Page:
Rational Standard https://rationalstandard.com Africa's Top Liberal Commentary Site Mon, 22 Oct 2018 11:23:31 +0000 en-GB hourly 1 https://wordpress.org/?v=4.9.8 https://i2.wp.com/rationalstandard.com/wp-content/uploads/2012/01/cropped-RS-Logo.png?fit=32%2C32 Rational Standard https://rationalstandard.com 32 32 94510741 Beware The Slope https://rationalstandard.com/beware-the-slope/ https://rationalstandard.com/beware-the-slope/#respond Mon, 22 Oct 2018 11:23:31 +0000 https://rationalstandard.com/?p=8193 “I think it’s important to understand that you can’t have 100 percent security and then have 100 percent privacy and

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“I think it’s important to understand that you can’t have 100 percent security and then have 100 percent privacy and zero inconvenience. We’re going to have to make some choices as a society.”

Barack Obama

This line of thinking is sadly prevalent in contemporary times where the validity of civil liberties is seen as being relative to the obscure methods that governments the world over feel the need to use in order to “protect” their citizens. Anybody who opposes Obama’s way of thinking is accused of being guilty of the slippery slope fallacy. But is the slippery slope really a fallacy at all?

Now, what’s important in discussions about the civil liberties of innocent individuals and how they are trampled in favour of the greater good by the state, is that we must not forego nuance in favour of making an ideological or ethical point. Yes, paternalistic governments have done things which proved to be a utilitarian good for society at large, however, they’ve also committed countless atrocities. And whether we’re referring to civil leaders such as Erna Solberg, the Prime Minister of Norway, or communist dictators like Kim Jong-un, the Supreme Leader of North Korea, one thing stands out: all of them justify their respective policies with the same line of thinking, that is, it’s for the greater good.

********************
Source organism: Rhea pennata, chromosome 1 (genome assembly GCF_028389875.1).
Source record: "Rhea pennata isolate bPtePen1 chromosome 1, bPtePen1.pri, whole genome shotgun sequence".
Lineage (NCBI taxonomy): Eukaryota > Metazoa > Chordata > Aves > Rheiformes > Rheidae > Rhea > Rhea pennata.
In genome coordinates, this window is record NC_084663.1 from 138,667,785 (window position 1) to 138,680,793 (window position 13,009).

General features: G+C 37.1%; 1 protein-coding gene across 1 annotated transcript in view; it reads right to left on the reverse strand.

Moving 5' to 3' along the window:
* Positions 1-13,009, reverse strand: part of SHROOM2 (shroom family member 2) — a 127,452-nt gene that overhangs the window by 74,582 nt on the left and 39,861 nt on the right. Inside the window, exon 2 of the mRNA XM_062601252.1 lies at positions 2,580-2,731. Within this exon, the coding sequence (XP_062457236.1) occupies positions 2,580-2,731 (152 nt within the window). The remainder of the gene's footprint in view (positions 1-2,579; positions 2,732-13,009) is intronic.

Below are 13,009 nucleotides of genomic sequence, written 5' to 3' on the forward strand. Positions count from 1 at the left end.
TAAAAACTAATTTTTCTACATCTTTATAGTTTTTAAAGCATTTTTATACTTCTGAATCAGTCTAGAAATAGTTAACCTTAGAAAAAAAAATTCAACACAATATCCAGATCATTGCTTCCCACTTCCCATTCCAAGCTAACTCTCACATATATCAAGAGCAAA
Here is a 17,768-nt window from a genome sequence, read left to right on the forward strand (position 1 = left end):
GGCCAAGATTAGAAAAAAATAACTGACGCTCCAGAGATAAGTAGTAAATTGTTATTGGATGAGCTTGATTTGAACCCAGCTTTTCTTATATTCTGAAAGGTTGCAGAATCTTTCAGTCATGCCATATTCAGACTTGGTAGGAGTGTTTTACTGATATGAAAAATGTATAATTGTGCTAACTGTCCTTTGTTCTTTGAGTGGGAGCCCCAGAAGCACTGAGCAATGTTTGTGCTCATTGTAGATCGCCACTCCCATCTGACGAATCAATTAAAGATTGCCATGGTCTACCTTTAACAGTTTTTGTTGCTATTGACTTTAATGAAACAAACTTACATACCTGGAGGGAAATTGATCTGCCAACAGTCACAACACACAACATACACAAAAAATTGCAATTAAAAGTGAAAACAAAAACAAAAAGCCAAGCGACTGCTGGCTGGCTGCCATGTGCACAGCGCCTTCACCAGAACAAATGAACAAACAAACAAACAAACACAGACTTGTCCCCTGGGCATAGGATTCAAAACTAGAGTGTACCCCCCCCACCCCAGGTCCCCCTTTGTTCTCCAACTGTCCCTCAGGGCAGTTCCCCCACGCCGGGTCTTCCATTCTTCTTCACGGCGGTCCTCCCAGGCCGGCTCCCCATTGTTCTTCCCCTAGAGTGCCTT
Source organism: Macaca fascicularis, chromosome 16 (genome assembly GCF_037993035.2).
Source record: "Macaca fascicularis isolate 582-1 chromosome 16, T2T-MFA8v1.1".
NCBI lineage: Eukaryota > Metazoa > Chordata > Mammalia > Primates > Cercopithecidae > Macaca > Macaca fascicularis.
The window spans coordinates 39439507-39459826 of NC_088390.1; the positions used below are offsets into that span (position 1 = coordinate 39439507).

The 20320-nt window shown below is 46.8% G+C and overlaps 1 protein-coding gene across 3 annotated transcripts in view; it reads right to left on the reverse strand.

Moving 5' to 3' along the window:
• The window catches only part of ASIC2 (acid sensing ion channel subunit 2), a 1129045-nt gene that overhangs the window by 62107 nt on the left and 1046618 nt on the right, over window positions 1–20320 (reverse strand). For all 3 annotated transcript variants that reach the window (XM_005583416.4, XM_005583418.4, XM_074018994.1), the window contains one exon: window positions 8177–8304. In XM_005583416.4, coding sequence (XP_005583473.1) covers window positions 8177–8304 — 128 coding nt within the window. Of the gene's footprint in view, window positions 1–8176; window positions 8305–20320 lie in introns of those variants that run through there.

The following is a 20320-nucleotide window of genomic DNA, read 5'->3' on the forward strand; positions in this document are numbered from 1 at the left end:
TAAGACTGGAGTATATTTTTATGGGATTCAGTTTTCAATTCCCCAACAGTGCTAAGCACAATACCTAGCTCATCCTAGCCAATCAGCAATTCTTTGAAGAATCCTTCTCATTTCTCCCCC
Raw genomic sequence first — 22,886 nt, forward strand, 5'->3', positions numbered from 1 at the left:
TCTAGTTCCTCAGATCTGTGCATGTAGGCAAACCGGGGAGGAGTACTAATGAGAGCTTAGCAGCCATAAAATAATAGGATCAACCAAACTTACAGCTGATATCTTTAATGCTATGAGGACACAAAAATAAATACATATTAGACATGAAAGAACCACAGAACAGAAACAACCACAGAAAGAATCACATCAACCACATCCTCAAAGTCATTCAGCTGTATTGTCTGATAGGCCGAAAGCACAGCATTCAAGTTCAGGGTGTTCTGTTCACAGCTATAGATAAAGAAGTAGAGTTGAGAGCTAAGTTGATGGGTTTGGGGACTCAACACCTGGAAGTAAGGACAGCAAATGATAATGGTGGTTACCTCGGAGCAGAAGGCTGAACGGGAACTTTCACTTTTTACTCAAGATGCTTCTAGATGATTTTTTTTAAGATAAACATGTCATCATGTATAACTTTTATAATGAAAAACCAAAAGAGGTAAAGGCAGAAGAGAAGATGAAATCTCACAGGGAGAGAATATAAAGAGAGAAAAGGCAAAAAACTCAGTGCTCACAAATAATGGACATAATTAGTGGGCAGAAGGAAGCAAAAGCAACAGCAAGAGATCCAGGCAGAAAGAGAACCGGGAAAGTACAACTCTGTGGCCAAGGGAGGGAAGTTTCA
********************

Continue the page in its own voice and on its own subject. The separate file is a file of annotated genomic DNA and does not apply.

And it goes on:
In order not to make myself guilty of a false equivalency, I must point out that the policies of leaders who are polar opposites can indeed be distinguished from one another and categorised as effectively beneficial or effectively detrimental to society. I’m not disputing this. My aim is to remind people of the inherent dangers of allowing the government to take paternalistic control with the justification of the greater good.